All of our knives have a compelling story behind them and the Berlin Strike Knife is no different. For many years, after the end of World War II the United States and her Allies engaged in a ”Cold War“ with the Former Soviet Union (Russia).
The occupied city of Berlin was the focal point, the symbol for the defense of freedom during the prolonged Cold War with the former Soviet Union. In that city, where the major western powers met each other on a daily basis, the rigorous defense of the west was guaranteed. We can think of no better representation to symbolize our remembrance for those brave men and women who served during the very active Cold War.
For those of us who served in the U.S. military this time in our history was anything but “COLD”. Throughout many distant locations around the entire world the U.S. and her Allies military personnel honorably served, defending the Wests’ way of life and unique freedoms. For the United States, the two major conflicts of the cold war were The Korean and Vietnam wars. Not including these two major military events many sailors, airmen, marines and soldiers paid the ultimate sacrifice in their defense of our way of life.
I was a young Second Lieutenant rifle platoon leader assigned to Bravo Company, 5th Battalion, 502nd Infantry, Berlin Brigade, arriving in November 1988 just in time for the Battalions’ annual ARTEP ( Army Training and Evaluation Program). For our platoon, the culmination of the ARTEP, was a Company defense, in the Berlin MOUT (Military Operations in Urban Terrain) Site - Doughboy. Doughboy was divided by an elevated train station into two parts – new and old. In its entirety, it was larger than a city block with many multiple story buildings to fight in.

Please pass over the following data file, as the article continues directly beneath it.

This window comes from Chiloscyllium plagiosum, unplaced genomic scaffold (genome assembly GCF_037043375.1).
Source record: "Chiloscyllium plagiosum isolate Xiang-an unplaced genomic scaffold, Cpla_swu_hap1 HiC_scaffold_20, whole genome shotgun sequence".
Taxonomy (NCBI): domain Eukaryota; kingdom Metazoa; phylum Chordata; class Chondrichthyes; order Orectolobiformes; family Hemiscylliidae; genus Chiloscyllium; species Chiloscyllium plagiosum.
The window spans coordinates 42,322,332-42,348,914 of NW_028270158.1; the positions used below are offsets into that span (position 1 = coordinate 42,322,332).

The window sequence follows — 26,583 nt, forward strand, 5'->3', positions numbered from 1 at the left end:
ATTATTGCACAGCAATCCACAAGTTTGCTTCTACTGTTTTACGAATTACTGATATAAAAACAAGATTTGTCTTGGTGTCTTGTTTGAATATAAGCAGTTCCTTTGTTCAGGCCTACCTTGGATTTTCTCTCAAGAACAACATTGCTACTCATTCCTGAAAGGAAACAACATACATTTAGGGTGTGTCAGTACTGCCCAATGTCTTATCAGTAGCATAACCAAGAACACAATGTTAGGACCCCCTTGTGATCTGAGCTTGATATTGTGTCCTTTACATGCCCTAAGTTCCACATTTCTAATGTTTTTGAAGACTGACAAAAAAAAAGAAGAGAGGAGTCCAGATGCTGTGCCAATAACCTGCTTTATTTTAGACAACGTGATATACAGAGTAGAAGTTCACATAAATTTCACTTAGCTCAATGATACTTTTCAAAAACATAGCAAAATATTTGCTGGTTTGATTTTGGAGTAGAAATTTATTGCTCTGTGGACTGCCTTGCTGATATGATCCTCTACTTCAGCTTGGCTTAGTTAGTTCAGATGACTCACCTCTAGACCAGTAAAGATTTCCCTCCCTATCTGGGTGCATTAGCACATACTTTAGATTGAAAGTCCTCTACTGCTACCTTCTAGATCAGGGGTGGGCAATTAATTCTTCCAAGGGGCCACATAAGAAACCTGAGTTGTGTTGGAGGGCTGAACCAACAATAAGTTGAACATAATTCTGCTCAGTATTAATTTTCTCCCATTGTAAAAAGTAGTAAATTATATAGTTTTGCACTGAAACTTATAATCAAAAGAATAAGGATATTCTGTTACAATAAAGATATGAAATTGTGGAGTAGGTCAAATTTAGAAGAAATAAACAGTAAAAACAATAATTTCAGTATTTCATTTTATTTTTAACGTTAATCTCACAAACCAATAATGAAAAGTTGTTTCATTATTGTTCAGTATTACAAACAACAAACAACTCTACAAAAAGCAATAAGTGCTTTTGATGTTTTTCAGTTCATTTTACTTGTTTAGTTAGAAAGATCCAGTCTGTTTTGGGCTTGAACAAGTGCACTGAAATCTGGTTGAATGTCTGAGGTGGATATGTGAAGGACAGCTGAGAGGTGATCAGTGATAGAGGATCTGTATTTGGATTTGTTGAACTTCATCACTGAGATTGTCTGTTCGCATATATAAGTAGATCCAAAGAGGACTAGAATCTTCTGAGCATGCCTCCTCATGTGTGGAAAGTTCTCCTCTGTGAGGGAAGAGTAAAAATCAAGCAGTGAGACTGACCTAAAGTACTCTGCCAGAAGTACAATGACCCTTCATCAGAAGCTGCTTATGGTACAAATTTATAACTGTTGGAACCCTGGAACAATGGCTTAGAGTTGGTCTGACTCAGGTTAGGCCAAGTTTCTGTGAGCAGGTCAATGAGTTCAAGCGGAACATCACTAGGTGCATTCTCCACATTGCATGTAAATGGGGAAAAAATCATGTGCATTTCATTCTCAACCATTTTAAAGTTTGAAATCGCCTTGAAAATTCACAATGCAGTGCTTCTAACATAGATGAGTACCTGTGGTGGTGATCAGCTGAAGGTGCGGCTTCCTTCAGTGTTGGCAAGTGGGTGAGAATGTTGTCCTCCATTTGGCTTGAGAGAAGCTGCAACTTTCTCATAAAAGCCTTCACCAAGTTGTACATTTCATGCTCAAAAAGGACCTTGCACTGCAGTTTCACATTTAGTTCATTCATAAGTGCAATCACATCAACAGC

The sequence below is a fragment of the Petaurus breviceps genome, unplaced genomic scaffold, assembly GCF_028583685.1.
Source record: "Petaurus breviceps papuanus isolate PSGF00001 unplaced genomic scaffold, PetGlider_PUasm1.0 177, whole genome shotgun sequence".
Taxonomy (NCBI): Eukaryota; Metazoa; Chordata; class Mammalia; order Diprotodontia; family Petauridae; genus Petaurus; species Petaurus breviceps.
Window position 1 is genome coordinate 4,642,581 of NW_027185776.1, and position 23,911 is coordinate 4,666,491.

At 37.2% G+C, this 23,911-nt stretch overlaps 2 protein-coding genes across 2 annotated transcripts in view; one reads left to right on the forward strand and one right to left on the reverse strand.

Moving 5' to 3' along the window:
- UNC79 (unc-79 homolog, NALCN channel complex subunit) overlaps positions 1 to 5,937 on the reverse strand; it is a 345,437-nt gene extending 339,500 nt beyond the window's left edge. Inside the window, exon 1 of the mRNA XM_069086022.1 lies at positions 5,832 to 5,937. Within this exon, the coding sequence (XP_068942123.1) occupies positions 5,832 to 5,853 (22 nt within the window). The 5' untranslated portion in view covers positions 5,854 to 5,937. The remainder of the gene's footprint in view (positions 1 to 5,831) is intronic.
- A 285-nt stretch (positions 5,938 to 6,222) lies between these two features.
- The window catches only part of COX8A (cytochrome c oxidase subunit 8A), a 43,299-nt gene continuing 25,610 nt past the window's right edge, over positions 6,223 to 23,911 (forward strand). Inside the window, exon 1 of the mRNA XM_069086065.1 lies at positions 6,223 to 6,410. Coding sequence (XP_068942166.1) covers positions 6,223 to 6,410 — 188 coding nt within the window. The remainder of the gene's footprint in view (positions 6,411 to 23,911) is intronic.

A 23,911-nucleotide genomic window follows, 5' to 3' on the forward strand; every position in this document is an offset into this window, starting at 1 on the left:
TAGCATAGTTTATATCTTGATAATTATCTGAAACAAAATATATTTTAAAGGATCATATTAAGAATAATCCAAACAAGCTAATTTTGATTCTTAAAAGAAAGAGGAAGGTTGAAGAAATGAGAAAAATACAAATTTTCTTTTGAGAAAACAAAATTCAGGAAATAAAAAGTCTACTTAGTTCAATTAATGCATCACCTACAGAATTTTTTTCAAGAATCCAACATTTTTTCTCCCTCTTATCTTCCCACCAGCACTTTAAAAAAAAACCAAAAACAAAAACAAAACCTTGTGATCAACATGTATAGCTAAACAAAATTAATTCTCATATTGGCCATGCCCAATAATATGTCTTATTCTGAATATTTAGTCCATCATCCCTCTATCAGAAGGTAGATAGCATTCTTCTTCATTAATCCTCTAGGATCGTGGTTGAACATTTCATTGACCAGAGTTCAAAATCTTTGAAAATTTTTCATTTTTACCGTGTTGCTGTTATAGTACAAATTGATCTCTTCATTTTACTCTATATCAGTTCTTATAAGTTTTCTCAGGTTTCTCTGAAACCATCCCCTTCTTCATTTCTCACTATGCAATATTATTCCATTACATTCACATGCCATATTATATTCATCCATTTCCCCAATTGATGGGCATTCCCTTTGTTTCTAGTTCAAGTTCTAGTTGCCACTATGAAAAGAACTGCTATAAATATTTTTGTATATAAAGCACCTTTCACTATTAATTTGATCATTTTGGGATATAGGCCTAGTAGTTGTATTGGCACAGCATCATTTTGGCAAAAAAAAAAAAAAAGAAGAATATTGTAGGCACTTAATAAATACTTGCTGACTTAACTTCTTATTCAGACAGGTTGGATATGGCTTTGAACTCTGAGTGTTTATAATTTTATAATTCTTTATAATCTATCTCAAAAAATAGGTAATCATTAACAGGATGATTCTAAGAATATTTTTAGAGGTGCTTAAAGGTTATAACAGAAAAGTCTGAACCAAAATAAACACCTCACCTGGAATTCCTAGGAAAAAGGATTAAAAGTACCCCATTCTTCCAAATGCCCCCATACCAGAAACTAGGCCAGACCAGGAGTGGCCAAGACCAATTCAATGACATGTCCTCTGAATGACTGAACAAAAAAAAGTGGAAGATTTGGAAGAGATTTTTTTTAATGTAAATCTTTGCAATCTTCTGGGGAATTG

Our platoon was ordered into a conventional defense in front of the city to slow/attrite the enemy’s attack before they reached the city defenses. A deliberate defense with fighting positions is not an easy task. Crew served weapons and individual fighting positions with overhead cover take a lot of digging and preparation, not to mention alternate and supplementary fighting positions. Late that night or early in the morning, (don’t remember which), I was checking each guy and their fighting positions to see how they were doing. While “trooping the line” I noticed the view into East Germany through the well-lit fencing. Doughboy sat right on the boundary of the south side of the American sector and East Germany. Most of the “Wall” in the American Sector of Berlin, was actually a multi layered reinforced fence. The East Germans kept large dogs chained to cable runs, so the dogs could cover longer lengths of the fence. Just then as the cold November winds started to blow the guard dogs started to howl like wolves. An eerie evil sound in the distance which made the hairs on the back of my neck stand up. I remember thinking “The exact place I’m supposed to be”, an infantryman on duty keeping evil at bay. This in a nut shell was what the Cold War, was all about, free men and women from all over the world keeping evil from attacking their way of life.
Later during my tour in Berlin I was assigned as our Battalions’ Scout Platoon Leader, one of our responsibilities was patrolling the Berlin Wall in the American Sector. I was actually on wall patrol the morning the Berlin Wall fell on November 9th.
The Berlin Wall and its subsequent fall encapsulated the Cold War and its’ challenges. The Berlin Strike Knife is dedicated to the brave men and women who served their countries during the cold war with our deepest thoughts going to those who paid the ultimate sacrifice never returning home to enjoy the benefits of their service.